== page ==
International Financial Law Prof Blog

Editor: William Byrnes
Texas A&M University
School of Law

Wednesday, September 6, 2017

Former Guinean Minister of Mines Sentenced to Seven Years in Prison for Receiving and Laundering $8.5 Million in Bribes From China International Fund and China Sonangol

A former Minister of Mines and Geology of the Republic of Guinea was sentenced to seven years in prison, and three years of supervised release, for laundering bribes paid to him by executives of China Sonangol International Ltd. (China Sonangol) and China International Fund, SA (CIF).

Acting Assistant Attorney General Kenneth A. Blanco of the Justice Department’s Criminal Division, Acting U.S. Attorney Joon H. Kim of the Southern District of New York, Assistant Director Stephen E. Richardson of the FBI’s Criminal Investigative Division and Assistant Director in Charge William F. Sweeney Jr. of the FBI’s New York Field Office made the announcement.

Mahmoud Thiam, 50, of New York, New York, was sentenced by U.S. District Judge Denise L. Cote of the Southern District of New York.  Thiam was convicted on May 3, after a seven-day trial of one count of transacting in criminally derived property and one count of money laundering.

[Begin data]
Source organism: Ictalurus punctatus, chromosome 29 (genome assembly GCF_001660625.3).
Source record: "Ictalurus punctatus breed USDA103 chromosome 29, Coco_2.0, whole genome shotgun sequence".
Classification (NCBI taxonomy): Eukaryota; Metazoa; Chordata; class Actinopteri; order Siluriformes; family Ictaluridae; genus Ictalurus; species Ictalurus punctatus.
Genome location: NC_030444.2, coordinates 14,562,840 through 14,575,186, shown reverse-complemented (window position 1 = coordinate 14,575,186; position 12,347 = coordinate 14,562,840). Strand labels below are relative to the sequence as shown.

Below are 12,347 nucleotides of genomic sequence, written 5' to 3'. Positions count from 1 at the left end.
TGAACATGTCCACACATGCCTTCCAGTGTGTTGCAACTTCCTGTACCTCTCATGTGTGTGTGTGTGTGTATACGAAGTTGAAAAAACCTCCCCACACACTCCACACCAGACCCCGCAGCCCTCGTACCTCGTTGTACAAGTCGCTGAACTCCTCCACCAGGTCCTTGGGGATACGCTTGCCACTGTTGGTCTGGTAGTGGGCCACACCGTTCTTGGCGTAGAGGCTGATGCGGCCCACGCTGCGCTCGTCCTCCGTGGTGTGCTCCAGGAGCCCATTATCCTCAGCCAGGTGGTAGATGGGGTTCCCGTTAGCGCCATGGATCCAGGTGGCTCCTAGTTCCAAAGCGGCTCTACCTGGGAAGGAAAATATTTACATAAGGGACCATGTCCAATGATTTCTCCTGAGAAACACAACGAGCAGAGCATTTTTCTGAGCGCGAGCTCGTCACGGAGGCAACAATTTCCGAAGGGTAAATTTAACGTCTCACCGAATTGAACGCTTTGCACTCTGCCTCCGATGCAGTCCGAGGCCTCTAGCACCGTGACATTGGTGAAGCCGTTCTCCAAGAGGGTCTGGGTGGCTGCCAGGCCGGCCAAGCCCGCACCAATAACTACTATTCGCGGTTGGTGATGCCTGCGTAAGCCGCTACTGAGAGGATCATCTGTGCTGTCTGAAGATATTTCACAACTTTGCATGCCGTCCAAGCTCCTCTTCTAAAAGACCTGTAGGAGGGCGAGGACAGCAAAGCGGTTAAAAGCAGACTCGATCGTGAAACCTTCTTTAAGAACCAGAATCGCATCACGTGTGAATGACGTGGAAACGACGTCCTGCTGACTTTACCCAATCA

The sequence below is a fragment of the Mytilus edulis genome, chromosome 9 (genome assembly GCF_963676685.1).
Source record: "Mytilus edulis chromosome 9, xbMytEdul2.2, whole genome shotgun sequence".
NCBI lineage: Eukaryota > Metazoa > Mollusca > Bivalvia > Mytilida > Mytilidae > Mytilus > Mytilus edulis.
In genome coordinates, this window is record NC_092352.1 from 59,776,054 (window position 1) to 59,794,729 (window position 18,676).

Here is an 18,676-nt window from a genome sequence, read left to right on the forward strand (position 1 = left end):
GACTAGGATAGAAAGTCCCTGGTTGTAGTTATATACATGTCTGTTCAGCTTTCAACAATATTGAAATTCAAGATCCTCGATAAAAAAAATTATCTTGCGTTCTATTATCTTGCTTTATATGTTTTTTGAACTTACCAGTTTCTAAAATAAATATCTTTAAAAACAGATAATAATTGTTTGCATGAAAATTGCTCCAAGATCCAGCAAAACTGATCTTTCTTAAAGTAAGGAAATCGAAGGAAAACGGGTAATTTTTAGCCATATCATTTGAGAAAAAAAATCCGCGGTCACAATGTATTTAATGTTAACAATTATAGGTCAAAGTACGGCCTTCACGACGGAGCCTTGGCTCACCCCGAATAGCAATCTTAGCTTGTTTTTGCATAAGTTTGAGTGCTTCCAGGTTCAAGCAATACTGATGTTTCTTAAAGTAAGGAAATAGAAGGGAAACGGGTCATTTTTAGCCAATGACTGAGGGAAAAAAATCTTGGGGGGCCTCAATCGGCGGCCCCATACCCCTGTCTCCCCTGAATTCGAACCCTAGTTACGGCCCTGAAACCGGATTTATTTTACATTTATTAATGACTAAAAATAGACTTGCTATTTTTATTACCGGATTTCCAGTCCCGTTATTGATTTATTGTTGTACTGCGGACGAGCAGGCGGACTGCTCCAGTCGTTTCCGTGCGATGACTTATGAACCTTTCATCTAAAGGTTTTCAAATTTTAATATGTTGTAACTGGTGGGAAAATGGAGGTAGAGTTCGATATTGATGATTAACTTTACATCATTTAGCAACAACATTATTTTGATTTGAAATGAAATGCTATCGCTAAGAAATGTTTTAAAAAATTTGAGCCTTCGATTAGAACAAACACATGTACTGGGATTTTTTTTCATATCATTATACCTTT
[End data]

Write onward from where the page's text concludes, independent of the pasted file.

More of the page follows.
“Mahmoud Thiam engaged in a corrupt scheme to benefit himself at the expense of the people of Guinea,” said Acting Assistant Attorney General Blanco. “Corruption is a cancer on society that destabilizes institutions, inhibits fair and free competition, and imposes significant burdens on ordinary law-abiding people just trying to live their everyday lives.  Today’s sentence sends a strong message to corrupt individuals like Thiam that if they attempt to use the U.S. financial system to hide their bribe money they will be investigated, held accountable, and punished.”

“As a unanimous jury found at trial, Thiam abused his position as Guinea’s Minister of Mines to take millions in bribes from a Chinese conglomerate, and then launder that money through the American financial system,” said Acting U.S. Attorney Kim. “Enriching himself at the expense of one Africa’s poorest countries, Thiam used some of the Chinese bribe money to pay his children’s Manhattan private school tuition and to buy a $3.75 million estate in Dutchess County. Today’s sentence shows that if you send your crime proceeds to New York, whether from drug dealing, tax evasion or international bribery, you may very well find yourself at the front end of long federal prison term.”

"Thiam abused his official position, but the outcome shows that no one is above the law," said Assistant Director Stephen E. Richardson. "The FBI will not stand by while individuals attempt to live by their own rules and use the United States as a safe haven for their ill-gotten gains. I would like to applaud the dedicated investigators and prosecutors who have worked to hold those who have committed these crimes accountable for their illegal actions.”